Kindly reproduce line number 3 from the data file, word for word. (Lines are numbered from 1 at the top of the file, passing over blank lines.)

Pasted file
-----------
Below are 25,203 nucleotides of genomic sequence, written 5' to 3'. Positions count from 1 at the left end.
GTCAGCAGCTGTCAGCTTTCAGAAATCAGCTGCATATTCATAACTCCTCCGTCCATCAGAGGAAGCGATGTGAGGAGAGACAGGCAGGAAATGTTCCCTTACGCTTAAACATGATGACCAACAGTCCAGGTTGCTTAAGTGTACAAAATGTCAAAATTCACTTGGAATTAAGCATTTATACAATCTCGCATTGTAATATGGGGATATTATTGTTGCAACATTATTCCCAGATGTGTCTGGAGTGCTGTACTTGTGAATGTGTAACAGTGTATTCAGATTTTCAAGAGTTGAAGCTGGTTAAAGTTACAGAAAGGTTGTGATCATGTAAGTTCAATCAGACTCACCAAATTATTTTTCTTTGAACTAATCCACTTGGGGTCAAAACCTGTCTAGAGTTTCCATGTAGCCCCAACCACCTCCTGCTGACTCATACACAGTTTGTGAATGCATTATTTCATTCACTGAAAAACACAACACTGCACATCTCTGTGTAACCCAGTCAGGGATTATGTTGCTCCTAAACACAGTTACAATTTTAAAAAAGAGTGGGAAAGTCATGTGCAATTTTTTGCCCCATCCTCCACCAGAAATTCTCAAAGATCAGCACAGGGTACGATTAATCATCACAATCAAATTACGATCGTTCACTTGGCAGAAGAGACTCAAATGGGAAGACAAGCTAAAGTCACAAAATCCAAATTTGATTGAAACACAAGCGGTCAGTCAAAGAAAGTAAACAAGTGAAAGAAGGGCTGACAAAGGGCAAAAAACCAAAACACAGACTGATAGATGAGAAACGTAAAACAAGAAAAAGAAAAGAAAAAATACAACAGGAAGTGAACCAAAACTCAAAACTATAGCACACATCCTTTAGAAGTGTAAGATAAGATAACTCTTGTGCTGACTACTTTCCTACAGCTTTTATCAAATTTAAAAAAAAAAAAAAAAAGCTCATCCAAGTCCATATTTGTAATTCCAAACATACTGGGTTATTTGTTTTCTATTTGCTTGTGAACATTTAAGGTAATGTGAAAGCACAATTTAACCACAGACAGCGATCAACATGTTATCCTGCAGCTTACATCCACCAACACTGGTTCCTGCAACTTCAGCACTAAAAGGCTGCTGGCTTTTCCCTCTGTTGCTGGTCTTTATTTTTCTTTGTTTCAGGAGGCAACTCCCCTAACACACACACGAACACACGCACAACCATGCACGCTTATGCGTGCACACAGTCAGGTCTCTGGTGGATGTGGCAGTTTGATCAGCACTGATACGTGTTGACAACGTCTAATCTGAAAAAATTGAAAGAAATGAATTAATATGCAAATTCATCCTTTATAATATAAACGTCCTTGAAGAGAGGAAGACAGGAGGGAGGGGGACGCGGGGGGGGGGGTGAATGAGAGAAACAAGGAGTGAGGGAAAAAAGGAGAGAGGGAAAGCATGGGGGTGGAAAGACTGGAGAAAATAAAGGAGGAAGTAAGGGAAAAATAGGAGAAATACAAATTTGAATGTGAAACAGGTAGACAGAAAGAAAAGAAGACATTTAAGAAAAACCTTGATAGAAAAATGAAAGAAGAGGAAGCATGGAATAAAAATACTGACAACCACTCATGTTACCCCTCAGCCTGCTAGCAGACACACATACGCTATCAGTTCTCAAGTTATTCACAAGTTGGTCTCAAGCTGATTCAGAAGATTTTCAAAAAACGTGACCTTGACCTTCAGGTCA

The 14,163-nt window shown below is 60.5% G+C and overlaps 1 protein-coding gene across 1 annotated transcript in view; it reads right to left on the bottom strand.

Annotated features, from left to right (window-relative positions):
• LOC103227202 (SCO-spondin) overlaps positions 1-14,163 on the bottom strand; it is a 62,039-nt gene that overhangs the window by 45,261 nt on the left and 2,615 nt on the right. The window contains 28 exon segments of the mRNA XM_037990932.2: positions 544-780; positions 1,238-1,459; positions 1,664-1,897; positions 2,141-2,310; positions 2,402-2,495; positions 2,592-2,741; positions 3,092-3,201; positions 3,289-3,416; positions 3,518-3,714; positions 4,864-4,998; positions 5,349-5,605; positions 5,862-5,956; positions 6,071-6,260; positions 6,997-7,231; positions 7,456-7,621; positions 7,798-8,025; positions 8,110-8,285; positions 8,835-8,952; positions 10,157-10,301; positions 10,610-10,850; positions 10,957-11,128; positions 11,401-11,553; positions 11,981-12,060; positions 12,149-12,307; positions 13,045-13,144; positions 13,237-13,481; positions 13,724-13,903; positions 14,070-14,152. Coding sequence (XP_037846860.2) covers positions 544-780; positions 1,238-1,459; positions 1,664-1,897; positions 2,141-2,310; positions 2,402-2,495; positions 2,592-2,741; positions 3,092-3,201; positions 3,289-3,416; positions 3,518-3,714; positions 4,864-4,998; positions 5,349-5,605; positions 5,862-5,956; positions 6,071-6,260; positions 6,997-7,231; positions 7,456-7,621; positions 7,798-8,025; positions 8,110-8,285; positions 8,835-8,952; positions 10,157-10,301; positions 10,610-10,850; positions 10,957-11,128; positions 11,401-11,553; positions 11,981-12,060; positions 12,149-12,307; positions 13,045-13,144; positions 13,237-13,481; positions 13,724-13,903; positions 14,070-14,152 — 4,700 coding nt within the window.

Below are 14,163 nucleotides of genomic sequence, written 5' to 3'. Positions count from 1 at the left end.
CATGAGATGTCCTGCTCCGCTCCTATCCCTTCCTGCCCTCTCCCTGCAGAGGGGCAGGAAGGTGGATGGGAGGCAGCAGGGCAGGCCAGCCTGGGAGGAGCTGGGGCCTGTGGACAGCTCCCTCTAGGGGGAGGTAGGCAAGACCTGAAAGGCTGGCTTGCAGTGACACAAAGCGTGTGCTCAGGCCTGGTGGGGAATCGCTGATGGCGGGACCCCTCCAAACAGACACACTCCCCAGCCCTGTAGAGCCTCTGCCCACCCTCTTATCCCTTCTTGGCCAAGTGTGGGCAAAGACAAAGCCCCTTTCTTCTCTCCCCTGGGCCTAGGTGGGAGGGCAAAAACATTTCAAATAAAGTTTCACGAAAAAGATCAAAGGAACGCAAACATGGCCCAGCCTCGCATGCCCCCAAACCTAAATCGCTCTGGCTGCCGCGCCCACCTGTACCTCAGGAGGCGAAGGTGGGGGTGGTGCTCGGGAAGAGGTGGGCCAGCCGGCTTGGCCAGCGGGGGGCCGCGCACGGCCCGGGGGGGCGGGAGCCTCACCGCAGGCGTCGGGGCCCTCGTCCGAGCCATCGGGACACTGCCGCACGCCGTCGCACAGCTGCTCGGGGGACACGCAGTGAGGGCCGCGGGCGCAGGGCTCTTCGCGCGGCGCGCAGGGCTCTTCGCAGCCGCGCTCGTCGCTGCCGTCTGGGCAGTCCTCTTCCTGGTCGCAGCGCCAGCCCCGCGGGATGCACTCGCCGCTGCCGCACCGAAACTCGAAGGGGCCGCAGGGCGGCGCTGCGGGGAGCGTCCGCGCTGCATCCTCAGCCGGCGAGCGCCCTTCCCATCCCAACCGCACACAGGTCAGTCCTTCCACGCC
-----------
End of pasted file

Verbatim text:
The 14,163-nt window shown below is 60.5% G+C and overlaps 1 protein-coding gene across 1 annotated transcript in view; it reads right to left on the bottom strand.